Why do we like to sing soppy love songs to our loved one? What is it about them that evokes a mood of affinity and bonding? Why do tears spring to our eyes when we hear a lyric that reminds us of a friendship, relationship or other close bond?
The composition and interpretation of music through song, dance, and playing a musical instrument, are complex and high-level tasks of the creative brain. Indeed, the ‘creative’ aspects of personality are thought to constitute a particular division of intelligence in itself. Although it is possible to gain a certain level of proficiency in playing the works of Beethoven and Mozart through social and/or environmental factors (parental support, music school), the phenomenon of the child prodigy does in fact suggest an innate genetic basis for talent. Creativity itself is a complex process that draws largely from areas of the right hemisphere, not activating the frontal lobes or cortices very much. And since we are talking mainly of cognitive processes,we can expect hormones such as arginine vasopressin (AVP), which helps to control higher functions such as memory and learning, to take a lead role. Given that this hormone is mediated by the AVP receptor 1A (AVPR1A) gene, that affects many behavioural, social and emotional traits such as male aggression, pair bonding, altruism, parenting, sibling relationships, love etc., it stands to reason that this key gene is the one to watch.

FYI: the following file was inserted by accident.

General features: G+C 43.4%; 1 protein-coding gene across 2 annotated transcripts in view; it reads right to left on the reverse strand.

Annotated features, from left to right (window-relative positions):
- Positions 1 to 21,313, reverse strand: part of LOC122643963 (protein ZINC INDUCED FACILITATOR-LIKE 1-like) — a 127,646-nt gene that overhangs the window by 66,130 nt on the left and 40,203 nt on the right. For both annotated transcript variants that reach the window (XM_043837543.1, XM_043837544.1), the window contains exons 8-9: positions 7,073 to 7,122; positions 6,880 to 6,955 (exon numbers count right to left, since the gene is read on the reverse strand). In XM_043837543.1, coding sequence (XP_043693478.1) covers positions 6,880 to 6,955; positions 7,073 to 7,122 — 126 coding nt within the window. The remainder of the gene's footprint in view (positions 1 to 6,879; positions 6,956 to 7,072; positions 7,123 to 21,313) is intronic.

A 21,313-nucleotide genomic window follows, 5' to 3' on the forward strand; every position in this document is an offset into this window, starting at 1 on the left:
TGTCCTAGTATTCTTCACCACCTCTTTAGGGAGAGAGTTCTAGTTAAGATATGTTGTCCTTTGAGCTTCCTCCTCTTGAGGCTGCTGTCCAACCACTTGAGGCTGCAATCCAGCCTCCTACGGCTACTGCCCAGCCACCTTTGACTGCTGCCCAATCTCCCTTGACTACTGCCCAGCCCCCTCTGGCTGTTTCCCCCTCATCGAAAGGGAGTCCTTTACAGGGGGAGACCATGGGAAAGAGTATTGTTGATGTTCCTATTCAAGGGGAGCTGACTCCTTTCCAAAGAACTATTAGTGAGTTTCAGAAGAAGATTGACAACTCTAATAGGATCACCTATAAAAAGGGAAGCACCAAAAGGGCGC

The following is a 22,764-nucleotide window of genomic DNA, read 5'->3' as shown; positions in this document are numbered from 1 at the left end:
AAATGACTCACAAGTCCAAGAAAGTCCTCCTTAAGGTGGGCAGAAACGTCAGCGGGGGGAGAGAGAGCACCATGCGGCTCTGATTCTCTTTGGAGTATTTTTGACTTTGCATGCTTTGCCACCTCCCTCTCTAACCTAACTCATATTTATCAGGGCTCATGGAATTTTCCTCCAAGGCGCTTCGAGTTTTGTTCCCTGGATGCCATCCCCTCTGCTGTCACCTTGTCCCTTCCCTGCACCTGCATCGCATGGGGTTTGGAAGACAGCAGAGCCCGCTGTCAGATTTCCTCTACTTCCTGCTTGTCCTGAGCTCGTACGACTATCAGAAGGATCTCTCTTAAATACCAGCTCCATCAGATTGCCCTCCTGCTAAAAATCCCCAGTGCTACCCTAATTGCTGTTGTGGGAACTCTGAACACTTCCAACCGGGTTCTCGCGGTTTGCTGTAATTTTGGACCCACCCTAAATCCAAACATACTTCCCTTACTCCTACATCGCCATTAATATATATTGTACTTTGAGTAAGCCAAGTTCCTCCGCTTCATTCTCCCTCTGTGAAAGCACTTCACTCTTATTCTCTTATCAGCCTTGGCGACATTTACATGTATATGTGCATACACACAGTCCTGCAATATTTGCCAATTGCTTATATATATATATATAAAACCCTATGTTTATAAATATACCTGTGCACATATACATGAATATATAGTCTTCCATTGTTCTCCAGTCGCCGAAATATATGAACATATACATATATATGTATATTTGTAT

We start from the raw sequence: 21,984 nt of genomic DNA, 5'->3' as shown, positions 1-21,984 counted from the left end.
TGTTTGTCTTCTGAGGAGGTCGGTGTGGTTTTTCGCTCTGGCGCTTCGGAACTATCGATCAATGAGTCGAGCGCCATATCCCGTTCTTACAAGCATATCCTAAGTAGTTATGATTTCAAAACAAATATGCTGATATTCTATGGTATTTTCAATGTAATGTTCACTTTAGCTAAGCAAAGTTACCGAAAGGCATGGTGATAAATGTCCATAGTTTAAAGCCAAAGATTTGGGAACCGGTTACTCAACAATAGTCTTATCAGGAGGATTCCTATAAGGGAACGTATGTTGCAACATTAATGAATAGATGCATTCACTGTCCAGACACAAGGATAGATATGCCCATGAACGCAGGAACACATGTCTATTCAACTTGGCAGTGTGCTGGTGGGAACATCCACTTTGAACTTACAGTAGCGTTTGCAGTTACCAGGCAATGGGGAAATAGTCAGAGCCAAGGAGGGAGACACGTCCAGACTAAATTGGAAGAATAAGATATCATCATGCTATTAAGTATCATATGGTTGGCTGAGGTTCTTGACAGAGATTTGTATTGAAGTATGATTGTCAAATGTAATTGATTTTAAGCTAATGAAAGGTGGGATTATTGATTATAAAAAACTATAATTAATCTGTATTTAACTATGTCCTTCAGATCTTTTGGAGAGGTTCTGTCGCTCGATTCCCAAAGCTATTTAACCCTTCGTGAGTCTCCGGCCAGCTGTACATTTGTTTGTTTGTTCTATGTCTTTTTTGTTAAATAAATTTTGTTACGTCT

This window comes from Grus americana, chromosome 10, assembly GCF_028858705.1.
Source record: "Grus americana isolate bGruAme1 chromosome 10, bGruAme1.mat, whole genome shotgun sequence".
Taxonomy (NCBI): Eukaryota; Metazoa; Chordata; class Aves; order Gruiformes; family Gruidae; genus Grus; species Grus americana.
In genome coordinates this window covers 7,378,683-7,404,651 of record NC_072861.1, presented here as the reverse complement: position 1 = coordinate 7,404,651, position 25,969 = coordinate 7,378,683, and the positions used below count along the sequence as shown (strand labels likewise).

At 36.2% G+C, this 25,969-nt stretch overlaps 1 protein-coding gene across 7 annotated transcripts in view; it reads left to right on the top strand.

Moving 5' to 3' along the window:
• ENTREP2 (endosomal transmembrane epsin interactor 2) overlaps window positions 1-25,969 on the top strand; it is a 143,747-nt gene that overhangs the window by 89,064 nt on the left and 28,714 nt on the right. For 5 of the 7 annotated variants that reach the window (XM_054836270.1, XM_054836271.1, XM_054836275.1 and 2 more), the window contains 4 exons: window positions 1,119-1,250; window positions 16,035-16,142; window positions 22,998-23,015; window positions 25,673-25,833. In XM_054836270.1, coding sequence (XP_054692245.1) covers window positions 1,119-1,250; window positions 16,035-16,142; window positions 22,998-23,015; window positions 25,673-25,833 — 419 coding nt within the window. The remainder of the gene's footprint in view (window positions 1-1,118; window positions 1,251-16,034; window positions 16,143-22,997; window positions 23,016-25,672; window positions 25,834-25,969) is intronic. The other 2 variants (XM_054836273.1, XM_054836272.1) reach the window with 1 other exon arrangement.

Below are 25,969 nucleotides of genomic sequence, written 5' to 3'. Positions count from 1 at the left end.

An interesting study. People with music skills score higher on creativity tests and appear to have a greater chance of having a specific set of genes. And it appears that creativity is a heritable feature. These are some things to keep an eye on in the coming years.